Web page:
O.1.31, Carmen de Algorismo and Massa Compoti
This manuscript contains two booklets by the same scribe. The first is a mathematical text Carmen de Algorismo and has an explicit on f.18v. The explicit indicates the end of a unit of text and may provide information such as the title, the author, the scribe, or the date of completion.
On f.18v of this manuscript the explicit of the first text is the larger script in red ‘Explicit Algorismus bonus et vtilis quod Johannes B’ followed by dating information (1419). The second text in this volume containing the Massa Compoti has an explicit on f.45v.
The word explicit may be an abbreviation of the Latin explicitus meaning ‘unrolled’, derived from the scroll form originally used for medieval manuscripts in the West. In medieval Latin the word means ‘here ends’. The incipit at the start of a text means ‘here begins’. In the absence of a title page, which was a development of the 15th and 16th centuries, both the incipit and the explicit provide a means of identifying the text.
B.15.20, Dicta by Robert Grosseteste etc
Robert Grosseteste was Bishop of Lincoln from 1235 until his death in 1253. The Dicta is a collection of texts from his lectures and sermons. The volume also includes works on pastoral care and confession which belong to a genre concerned to teach Church doctrine to the laity which emerged following recommendations from the Fourth Lateran Council of 1215. On the featured page, note the explicit ending the tabula and the incipit at the start of De regimine principum by Giles of Rome.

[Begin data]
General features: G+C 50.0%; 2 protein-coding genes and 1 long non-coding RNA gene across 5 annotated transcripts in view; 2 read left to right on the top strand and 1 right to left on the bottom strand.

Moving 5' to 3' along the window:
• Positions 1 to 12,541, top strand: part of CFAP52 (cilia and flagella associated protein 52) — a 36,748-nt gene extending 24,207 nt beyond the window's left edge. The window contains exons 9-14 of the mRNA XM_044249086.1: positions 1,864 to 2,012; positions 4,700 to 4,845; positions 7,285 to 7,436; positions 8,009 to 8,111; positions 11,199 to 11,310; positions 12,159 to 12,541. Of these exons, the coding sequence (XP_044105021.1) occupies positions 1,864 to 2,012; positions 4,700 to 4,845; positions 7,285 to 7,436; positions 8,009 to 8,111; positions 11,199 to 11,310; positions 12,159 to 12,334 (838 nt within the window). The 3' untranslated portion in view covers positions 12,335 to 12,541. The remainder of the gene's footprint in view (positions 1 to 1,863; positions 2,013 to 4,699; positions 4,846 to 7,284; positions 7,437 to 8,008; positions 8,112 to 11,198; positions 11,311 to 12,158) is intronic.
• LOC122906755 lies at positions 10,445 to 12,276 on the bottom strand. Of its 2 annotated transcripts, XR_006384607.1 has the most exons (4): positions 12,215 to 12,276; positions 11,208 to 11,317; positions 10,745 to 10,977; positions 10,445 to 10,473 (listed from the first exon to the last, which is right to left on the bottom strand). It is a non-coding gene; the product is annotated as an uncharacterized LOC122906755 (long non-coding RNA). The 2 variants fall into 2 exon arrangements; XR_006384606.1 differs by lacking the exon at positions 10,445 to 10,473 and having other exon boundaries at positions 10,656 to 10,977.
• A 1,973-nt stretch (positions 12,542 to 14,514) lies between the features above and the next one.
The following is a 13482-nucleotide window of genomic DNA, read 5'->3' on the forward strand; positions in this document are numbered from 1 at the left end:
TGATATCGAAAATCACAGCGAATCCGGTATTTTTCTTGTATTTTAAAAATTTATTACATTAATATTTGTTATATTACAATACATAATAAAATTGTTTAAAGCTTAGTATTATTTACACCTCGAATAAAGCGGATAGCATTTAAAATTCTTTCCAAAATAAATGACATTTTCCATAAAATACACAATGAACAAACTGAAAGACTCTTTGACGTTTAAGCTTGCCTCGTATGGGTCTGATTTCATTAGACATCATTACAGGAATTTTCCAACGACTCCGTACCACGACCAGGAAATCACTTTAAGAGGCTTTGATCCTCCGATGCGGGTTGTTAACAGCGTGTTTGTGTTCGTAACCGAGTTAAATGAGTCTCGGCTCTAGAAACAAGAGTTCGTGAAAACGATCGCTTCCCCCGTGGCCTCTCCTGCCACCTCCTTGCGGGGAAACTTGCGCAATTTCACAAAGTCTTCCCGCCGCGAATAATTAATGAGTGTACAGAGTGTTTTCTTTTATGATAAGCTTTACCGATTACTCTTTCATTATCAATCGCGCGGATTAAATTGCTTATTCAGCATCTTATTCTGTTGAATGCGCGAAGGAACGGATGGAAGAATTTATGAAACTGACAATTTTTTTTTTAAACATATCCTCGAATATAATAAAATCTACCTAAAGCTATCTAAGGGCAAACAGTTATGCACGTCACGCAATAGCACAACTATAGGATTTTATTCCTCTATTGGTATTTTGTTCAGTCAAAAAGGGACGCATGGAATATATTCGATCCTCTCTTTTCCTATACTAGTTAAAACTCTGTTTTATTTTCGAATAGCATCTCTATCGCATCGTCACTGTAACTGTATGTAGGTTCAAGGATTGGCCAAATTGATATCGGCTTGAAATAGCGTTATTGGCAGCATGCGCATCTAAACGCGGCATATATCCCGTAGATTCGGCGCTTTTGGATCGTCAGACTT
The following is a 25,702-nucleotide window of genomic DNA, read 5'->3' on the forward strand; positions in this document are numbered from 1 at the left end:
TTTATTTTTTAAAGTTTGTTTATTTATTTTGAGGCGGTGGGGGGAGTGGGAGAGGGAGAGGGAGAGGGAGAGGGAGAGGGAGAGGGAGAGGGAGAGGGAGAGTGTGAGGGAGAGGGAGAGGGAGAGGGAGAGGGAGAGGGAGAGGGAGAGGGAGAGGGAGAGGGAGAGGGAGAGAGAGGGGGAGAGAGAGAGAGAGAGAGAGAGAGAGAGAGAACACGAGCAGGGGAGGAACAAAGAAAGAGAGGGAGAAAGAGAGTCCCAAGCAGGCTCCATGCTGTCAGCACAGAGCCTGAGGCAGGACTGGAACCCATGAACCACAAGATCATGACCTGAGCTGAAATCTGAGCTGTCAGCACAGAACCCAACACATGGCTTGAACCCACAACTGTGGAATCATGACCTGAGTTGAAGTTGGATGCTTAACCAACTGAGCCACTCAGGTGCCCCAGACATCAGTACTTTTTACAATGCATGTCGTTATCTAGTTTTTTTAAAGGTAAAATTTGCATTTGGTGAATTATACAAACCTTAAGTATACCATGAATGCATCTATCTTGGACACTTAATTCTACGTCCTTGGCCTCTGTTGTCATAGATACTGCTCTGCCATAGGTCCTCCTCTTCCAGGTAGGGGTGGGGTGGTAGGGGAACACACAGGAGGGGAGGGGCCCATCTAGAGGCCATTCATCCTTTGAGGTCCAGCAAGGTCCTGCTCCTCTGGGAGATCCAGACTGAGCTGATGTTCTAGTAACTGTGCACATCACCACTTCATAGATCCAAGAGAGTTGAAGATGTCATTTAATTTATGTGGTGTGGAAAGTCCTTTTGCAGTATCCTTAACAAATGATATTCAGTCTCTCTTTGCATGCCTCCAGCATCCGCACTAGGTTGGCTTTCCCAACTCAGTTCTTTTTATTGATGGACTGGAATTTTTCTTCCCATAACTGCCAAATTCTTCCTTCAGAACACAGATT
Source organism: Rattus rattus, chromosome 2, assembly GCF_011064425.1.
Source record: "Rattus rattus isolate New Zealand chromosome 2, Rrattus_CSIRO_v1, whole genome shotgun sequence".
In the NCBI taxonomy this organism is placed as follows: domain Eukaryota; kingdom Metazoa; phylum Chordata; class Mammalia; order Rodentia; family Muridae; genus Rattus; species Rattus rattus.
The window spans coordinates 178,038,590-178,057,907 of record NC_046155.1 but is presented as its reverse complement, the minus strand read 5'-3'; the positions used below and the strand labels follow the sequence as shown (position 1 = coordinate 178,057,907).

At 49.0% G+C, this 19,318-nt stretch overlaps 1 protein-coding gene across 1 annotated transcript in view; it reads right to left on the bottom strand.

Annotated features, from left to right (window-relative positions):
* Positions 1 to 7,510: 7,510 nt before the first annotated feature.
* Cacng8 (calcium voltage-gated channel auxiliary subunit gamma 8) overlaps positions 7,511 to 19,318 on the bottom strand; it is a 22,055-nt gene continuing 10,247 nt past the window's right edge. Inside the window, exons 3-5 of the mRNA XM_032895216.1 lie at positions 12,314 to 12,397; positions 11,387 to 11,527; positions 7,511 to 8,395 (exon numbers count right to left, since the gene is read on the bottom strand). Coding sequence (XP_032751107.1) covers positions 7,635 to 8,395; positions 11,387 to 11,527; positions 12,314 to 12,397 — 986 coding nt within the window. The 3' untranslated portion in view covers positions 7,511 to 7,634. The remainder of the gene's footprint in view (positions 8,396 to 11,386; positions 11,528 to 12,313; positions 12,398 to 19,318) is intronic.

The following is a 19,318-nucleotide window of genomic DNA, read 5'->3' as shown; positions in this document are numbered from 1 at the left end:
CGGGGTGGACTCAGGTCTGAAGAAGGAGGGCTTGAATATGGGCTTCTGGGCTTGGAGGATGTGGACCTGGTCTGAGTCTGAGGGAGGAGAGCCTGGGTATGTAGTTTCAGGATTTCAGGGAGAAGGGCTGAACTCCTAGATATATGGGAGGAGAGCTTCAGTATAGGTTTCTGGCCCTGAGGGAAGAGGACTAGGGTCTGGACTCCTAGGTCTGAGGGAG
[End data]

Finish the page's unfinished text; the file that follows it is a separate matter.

F.12.55, Paris un Viene
The first books printed in Hebrew were from Italy. The main presses were in Venice and Mantua, but this book was printed in Verona in 1594 by Francesco dalle Donne. Printing began in Verona in the late-15th century but Francesco was the first printer to produce books using Hebrew type. This activity lasted for only a few years in association with Jewish publishers including Abraham Bath-Sheba whose device shows a lion and an eagle back to back.
Books printed in Yiddish, like this one, catered for a market for popular literature for those not fluent in Hebrew. Until the early-21st century, this copy (lacking the first stanzas) was the only known Yiddish version of this popular romance about Paris, a poor knight and Viene, a King’s daughter. It is suggested though that the type used for this book was based on rabbinic letters with additional diacritic marks which are usual in Yiddish.
Reference: Heller, Marvin J., ‘A Little-Known Chapter in Hebrew Printing: Francesco dalle Donne and the Beginning of Hebrew Printing in Verona in the Sixteenth Century’, Papers of the Bibliographical Society of America, 94-3 (2000), pp. 333-46
O.4.22, Gospel Lectionary
Over the past year, in collaboration with the Polonsky Foundation Greek Manuscripts Project, we have prioritised the digitisation of our Greek Manuscripts. These are all available in the Wren Digital Library as well as on the project website where there is new and additional cataloguing information.
A lectionary contains sections of the Bible to be read on particular days at divine service. Ornamentation is used to indicate each lection and sections. This is a shorter ‘Saturday-Sunday’ lectionary which normally gives the lections for these days only. Weekdays are also included but only for Holy Week and the period from Easter to Pentecost.
Finally a reminder that the Pethick-Lawrence papers are now available online via Atom.